Most would agree that pretty cows are nice to look at, but a recent study showed cows with positive conformation traits appeal to both the eyes and the checkbook.
Using nearly 20 years of linear classification data and production records from more than one million cows, Holstein Association USA assessed the relationship between classification score, longevity, and productivity. Physical conformation of economically important traits is evaluated via linear type classification programs, and cows that score higher are closer to ideal conformation.
Cows in the study were split into quartiles based on their final classification scores. For first lactation cows, the first quartile consisted of cows with final scores between 82 and 89 points. These animals produced 1,537 more pounds of energy-corrected milk than cows in the bottom quartile with a final classification score at 76 points of below. Using $20 per hundredweight (cwt.) for a milk price, these cows would make $307 more in gross revenue during the first lactation.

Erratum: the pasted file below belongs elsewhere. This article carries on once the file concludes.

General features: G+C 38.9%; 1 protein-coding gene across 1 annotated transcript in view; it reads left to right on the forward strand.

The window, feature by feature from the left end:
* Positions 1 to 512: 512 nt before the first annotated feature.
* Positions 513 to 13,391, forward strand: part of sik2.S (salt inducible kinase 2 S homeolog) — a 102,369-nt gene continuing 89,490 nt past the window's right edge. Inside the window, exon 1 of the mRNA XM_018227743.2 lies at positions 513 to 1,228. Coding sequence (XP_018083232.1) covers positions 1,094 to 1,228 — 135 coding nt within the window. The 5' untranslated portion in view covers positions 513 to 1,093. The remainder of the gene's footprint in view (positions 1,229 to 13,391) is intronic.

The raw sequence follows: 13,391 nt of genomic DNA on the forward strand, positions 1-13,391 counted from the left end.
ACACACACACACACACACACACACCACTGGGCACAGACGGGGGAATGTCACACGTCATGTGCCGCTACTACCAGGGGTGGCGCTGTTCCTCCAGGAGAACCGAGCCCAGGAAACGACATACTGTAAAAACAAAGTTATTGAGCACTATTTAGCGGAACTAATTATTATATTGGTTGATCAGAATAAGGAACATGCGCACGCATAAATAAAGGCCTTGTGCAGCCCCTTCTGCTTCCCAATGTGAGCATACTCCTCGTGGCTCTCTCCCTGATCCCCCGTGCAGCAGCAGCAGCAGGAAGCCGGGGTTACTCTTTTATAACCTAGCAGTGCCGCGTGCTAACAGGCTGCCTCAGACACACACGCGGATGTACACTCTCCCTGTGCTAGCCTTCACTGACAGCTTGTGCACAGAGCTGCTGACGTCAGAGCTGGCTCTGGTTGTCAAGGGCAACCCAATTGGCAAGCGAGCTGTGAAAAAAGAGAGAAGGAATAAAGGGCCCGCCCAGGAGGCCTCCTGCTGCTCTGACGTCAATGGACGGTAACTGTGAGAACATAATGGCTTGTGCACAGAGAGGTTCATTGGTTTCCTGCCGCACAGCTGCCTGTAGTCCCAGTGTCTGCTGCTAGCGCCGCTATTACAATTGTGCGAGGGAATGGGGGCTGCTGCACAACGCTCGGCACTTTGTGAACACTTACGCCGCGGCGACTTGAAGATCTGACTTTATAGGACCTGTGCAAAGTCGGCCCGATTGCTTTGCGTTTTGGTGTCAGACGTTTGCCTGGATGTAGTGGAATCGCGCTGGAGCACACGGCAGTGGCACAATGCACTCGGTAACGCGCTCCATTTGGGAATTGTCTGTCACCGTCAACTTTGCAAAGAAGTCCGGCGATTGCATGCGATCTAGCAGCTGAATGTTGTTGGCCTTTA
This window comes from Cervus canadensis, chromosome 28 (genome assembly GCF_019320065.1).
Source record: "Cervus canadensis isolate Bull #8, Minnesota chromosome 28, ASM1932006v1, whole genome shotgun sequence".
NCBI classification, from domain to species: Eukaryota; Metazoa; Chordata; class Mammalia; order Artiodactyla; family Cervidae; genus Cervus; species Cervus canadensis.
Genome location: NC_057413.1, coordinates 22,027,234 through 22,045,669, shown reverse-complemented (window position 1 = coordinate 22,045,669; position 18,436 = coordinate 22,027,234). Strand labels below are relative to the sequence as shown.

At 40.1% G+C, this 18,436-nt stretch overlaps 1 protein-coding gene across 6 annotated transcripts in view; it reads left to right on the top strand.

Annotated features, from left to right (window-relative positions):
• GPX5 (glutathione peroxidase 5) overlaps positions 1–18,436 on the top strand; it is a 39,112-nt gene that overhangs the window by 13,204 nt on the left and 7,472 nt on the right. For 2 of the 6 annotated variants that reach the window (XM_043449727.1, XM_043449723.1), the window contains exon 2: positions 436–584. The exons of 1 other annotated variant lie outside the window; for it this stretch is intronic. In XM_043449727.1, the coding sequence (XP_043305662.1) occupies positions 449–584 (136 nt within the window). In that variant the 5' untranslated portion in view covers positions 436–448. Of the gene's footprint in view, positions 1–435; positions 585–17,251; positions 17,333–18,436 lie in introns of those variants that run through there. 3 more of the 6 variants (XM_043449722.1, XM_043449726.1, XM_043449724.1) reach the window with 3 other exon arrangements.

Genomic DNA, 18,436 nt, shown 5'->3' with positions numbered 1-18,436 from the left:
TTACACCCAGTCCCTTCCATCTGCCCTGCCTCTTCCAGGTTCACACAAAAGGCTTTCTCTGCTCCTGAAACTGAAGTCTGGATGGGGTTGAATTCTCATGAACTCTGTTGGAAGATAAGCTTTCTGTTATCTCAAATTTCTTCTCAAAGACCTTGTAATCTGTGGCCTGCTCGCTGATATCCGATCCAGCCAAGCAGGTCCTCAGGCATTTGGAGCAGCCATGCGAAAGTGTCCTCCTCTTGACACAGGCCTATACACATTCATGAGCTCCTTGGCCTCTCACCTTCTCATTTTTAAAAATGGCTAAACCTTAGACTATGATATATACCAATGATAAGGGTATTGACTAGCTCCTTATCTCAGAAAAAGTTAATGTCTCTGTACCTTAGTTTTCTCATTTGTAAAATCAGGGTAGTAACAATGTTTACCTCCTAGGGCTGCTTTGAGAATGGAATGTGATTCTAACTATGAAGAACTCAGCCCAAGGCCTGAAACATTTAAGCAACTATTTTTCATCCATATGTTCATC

Over a lifetime, cows in the top quartile made 13,389 more pounds of energy-corrected milk compared to cows in the bottom quartile. At $20 per cwt. milk, that is an extra $2,678 in gross revenue per cow. These cows also had 142 more days in milk over a lifetime than the lowest scored cows.
Not surprisingly, the traits most correlated with milk yield and longevity focused on the udder and feet and legs. Overall, the study showed a positive link between physical conformation, productivity, and longevity which, in turn, has a positive impact on dairy herd profitability.